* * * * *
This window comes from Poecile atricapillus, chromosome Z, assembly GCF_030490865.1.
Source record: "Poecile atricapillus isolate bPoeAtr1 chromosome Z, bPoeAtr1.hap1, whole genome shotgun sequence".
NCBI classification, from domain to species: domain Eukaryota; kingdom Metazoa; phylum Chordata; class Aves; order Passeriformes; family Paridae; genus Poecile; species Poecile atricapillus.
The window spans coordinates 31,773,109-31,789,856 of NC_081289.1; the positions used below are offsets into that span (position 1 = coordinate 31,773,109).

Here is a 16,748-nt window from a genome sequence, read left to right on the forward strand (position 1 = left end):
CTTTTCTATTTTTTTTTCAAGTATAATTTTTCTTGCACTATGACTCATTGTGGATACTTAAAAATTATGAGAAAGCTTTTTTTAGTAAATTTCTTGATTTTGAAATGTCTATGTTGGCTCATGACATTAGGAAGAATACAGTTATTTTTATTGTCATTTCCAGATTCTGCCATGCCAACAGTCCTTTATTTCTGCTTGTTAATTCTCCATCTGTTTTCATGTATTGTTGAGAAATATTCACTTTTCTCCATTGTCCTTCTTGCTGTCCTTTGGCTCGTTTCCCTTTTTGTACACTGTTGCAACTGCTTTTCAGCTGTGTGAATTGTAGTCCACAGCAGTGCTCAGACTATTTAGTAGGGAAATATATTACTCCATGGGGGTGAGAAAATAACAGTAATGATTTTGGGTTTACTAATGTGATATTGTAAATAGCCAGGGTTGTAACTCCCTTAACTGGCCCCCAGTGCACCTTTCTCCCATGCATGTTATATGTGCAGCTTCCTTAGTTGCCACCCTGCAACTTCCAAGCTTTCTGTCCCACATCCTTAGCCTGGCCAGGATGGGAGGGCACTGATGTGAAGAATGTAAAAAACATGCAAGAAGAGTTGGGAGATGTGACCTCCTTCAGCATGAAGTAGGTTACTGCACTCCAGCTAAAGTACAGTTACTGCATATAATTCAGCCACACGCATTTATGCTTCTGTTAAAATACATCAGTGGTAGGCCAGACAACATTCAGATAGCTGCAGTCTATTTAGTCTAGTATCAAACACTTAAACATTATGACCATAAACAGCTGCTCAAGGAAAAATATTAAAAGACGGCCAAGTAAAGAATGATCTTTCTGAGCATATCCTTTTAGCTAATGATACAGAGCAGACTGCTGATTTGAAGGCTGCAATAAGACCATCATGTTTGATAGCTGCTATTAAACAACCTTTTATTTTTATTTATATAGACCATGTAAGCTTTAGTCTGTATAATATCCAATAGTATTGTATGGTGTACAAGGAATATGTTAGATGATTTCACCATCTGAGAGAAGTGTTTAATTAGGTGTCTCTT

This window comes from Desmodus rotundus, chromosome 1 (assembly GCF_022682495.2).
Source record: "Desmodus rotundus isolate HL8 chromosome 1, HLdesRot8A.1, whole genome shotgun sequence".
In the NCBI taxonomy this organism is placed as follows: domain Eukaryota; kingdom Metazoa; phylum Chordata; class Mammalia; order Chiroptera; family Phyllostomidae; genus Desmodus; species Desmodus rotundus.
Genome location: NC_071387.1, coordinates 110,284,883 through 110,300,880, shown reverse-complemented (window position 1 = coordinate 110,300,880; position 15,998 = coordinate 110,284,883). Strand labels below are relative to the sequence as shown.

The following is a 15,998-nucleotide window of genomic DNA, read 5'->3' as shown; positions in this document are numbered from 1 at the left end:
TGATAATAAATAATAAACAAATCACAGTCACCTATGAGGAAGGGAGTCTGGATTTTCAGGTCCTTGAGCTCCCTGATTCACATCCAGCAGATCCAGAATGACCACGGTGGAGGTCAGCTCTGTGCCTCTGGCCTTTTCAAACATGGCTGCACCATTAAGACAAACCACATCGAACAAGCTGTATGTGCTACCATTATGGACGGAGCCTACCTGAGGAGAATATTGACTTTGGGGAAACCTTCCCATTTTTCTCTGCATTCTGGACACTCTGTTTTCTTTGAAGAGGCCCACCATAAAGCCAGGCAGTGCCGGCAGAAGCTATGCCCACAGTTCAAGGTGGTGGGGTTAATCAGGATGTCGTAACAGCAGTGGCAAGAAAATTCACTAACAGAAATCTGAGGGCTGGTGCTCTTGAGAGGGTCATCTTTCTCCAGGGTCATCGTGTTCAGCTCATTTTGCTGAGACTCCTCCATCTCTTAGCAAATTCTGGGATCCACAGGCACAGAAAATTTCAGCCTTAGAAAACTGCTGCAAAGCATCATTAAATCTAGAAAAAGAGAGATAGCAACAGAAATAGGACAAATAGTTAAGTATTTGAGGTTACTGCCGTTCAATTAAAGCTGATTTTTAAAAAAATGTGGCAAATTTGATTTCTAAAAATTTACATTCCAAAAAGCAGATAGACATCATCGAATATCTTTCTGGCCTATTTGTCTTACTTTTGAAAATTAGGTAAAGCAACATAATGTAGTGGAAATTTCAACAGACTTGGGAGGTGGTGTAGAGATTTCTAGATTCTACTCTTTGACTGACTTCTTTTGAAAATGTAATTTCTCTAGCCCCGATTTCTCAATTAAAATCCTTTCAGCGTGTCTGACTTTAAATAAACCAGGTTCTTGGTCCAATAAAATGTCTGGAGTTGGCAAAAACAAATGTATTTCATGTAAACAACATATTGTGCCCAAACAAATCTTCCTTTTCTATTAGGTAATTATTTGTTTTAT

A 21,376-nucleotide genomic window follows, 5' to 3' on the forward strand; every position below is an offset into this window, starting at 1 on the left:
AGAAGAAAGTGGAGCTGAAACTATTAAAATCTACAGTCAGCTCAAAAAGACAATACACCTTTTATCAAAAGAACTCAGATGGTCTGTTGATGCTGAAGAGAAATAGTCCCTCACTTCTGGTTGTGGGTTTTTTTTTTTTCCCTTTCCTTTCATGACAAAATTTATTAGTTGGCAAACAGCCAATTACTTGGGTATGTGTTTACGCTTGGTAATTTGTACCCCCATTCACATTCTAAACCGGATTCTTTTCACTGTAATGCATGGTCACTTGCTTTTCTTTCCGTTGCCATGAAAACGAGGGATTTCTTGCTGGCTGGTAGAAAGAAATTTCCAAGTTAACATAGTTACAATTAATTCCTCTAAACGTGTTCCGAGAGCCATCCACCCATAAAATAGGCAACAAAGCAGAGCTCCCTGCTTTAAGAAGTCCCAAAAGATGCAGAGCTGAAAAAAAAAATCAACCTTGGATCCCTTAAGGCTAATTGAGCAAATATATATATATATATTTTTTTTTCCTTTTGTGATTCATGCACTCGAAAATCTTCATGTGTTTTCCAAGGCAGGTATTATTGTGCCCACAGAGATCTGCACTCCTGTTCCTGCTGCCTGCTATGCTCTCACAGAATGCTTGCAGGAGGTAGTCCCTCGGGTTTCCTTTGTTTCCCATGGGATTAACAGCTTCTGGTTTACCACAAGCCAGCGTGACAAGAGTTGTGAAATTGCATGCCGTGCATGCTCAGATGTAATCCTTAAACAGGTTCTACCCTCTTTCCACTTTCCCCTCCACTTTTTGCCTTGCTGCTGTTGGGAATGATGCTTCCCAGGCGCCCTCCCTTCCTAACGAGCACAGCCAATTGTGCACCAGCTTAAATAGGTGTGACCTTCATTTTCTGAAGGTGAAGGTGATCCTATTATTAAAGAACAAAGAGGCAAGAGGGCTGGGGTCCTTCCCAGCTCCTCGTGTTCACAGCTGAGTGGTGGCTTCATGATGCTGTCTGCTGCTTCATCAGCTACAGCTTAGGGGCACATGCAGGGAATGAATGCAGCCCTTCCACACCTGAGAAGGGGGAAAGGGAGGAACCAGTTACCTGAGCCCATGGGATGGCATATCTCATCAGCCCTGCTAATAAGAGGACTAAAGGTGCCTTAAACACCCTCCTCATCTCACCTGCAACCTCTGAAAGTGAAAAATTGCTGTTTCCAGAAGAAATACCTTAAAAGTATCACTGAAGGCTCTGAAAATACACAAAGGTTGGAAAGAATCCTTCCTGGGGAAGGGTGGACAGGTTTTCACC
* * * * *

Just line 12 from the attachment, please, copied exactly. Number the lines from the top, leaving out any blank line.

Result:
TGATAATAAATAATAAACAAATCACAGTCACCTATGAGGAAGGGAGTCTGGATTTTCAGGTCCTTGAGCTCCCTGATTCACATCCAGCAGATCCAGAATGACCACGGTGGAGGTCAGCTCTGTGCCTCTGGCCTTTTCAAACATGGCTGCACCATTAAGACAAACCACATCGAACAAGCTGTATGTGCTACCATTATGGACGGAGCCTACCTGAGGAGAATATTGACTTTGGGGAAACCTTCCCATTTTTCTCTGCATTCTGGACACTCTGTTTTCTTTGAAGAGGCCCACCATAAAGCCAGGCAGTGCCGGCAGAAGCTATGCCCACAGTTCAAGGTGGTGGGGTTAATCAGGATGTCGTAACAGCAGTGGCAAGAAAATTCACTAACAGAAATCTGAGGGCTGGTGCTCTTGAGAGGGTCATCTTTCTCCAGGGTCATCGTGTTCAGCTCATTTTGCTGAGACTCCTCCATCTCTTAGCAAATTCTGGGATCCACAGGCACAGAAAATTTCAGCCTTAGAAAACTGCTGCAAAGCATCATTAAATCTAGAAAAAGAGAGATAGCAACAGAAATAGGACAAATAGTTAAGTATTTGAGGTTACTGCCGTTCAATTAAAGCTGATTTTTAAAAAAATGTGGCAAATTTGATTTCTAAAAATTTACATTCCAAAAAGCAGATAGACATCATCGAATATCTTTCTGGCCTATTTGTCTTACTTTTGAAAATTAGGTAAAGCAACATAATGTAGTGGAAATTTCAACAGACTTGGGAGGTGGTGTAGAGATTTCTAGATTCTACTCTTTGACTGACTTCTTTTGAAAATGTAATTTCTCTAGCCCCGATTTCTCAATTAAAATCCTTTCAGCGTGTCTGACTTTAAATAAACCAGGTTCTTGGTCCAATAAAATGTCTGGAGTTGGCAAAAACAAATGTATTTCATGTAAACAACATATTGTGCCCAAACAAATCTTCCTTTTCTATTAGGTAATTATTTGTTTTAT